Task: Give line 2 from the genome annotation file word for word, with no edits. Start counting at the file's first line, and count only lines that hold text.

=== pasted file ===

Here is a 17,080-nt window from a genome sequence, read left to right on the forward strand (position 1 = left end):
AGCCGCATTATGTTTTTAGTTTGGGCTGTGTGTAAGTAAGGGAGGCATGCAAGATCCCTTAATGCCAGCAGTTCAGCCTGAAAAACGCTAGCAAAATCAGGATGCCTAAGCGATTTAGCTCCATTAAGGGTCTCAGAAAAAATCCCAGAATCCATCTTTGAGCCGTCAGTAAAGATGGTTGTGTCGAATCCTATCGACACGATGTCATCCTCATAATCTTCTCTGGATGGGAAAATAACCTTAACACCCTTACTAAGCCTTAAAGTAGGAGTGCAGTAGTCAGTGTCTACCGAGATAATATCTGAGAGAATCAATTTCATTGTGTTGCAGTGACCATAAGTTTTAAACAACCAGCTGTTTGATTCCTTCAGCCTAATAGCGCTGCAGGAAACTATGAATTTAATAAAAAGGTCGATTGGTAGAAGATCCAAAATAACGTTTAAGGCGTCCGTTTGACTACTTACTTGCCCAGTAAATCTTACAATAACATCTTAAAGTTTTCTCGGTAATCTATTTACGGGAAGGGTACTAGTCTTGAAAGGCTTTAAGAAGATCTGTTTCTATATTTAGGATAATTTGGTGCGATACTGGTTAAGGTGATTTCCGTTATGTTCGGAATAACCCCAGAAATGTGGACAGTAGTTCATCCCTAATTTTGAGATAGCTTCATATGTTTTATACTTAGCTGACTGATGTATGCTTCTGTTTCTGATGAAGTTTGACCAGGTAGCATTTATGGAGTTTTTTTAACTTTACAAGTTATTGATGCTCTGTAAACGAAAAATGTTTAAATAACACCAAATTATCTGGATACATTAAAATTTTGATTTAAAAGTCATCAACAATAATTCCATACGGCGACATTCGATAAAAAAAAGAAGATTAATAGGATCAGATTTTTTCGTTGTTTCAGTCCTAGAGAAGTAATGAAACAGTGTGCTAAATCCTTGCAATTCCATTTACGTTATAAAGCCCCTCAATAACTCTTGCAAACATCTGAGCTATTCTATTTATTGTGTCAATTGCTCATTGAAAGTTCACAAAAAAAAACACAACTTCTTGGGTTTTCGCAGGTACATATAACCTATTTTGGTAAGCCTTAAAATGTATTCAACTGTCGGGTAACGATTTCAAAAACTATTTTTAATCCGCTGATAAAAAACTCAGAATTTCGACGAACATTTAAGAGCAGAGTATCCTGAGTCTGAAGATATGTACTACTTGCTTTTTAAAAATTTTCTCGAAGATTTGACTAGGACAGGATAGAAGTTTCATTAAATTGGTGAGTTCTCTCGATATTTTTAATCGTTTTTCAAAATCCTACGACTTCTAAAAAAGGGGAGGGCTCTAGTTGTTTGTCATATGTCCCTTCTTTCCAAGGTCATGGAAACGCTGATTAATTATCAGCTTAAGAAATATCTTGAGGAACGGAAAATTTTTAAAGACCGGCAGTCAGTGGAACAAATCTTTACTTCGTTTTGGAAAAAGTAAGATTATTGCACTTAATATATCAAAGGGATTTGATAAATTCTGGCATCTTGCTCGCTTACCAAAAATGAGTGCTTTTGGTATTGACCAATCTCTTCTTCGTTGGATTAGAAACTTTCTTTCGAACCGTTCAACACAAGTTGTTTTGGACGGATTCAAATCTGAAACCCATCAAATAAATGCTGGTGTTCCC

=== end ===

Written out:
AGCCGCATTATGTTTTTAGTTTGGGCTGTGTGTAAGTAAGGGAGGCATGCAAGATCCCTTAATGCCAGCAGTTCAGCCTGAAAAACGCTAGCAAAATCAGGATGCCTAAGCGATTTAGCTCCATTAAGGGTCTCAGAAAAAATCCCAGAATCCATCTTTGAGCCGTCAGTAAAGATGGTTGTGTCGAATCCTATCGACACGATGTCATCCTCATAATCTTCTCTGGATGGGAAAATAACCTTAACACCCTTACTAAGCCTTAAAGTAGGAGTGCAGTAGTCAGTGTCTACCGAGATAATATCTGAGAGAATCAATTTCATTGTGTTGCAGTGACCATAAGTTTTAAACAACCAGCTGTTTGATTCCTTCAGCCTAATAGCGCTGCAGGAAACTATGAATTTAATAAAAAGGTCGATTGGTAGAAGATCCAAAATAACGTTTAAGGCGTCCGTTTGACTACTTACTTGCCCAGTAAATCTTACAATAACATCTTAAAGTTTTCTCGGTAATCTATTTACGGGAAGGGTACTAGTCTTGAAAGGCTTTAAGAAGATCTGTTTCTATATTTAGGATAATTTGGTGCGATACTGGTTAAGGTGATTTCCGTTATGTTCGGAATAACCCCAGAAATGTGGACAGTAGTTCATCCCTAATTTTGAGATAGCTTCATATGTTTTATACTTAGCTGACTGATGTATGCTTCTGTTTCTGATGAAGTTTGACCAGGTAGCATTTATGGAGTTTTTTTAACTTTACAAGTTATTGATGCTCTGTAAACGAAAAATGTTTAAATAACACCAAATTATCTGGATACATTAAAATTTTGATTTAAAAGTCATCAACAATAATTCCATACGGCGACATTCGATAAAAAAAAGAAGATTAATAGGATCAGATTTTTTCGTTGTTTCAGTCCTAGAGAAGTAATGAAACAGTGTGCTAAATCCTTGCAATTCCATTTACGTTATAAAGCCCCTCAATAACTCTTGCAAACATCTGAGCTATTCTATTTATTGTGTCAATTGCTCATTGAAAGTTCACAAAAAAAAACACAACTTCTTGGGTTTTCGCAGGTACATATAACCTATTTTGGTAAGCCTTAAAATGTATTCAACTGTCGGGTAACGATTTCAAAAACTATTTTTAATCCGCTGATAAAAAACTCAGAATTTCGACGAACATTTAAGAGCAGAGTATCCTGAGTCTGAAGATATGTACTACTTGCTTTTTAAAAATTTTCTCGAAGATTTGACTAGGACAGGATAGAAGTTTCATTAAATTGGTGAGTTCTCTCGATATTTTTAATCGTTTTTCAAAATCCTACGACTTCTAAAAAAGGGGAGGGCTCTAGTTGTTTGTCATATGTCCCTTCTTTCCAAGGTCATGGAAACGCTGATTAATTATCAGCTTAAGAAATATCTTGAGGAACGGAAAATTTTTAAAGACCGGCAGTCAGTGGAACAAATCTTTACTTCGTTTTGGAAAAAGTAAGATTATTGCACTTAATATATCAAAGGGATTTGATAAATTCTGGCATCTTGCTCGCTTACCAAAAATGAGTGCTTTTGGTATTGACCAATCTCTTCTTCGTTGGATTAGAAACTTTCTTTCGAACCGTTCAACACAAGTTGTTTTGGACGGATTCAAATCTGAAACCCATCAAATAAATGCTGGTGTTCCC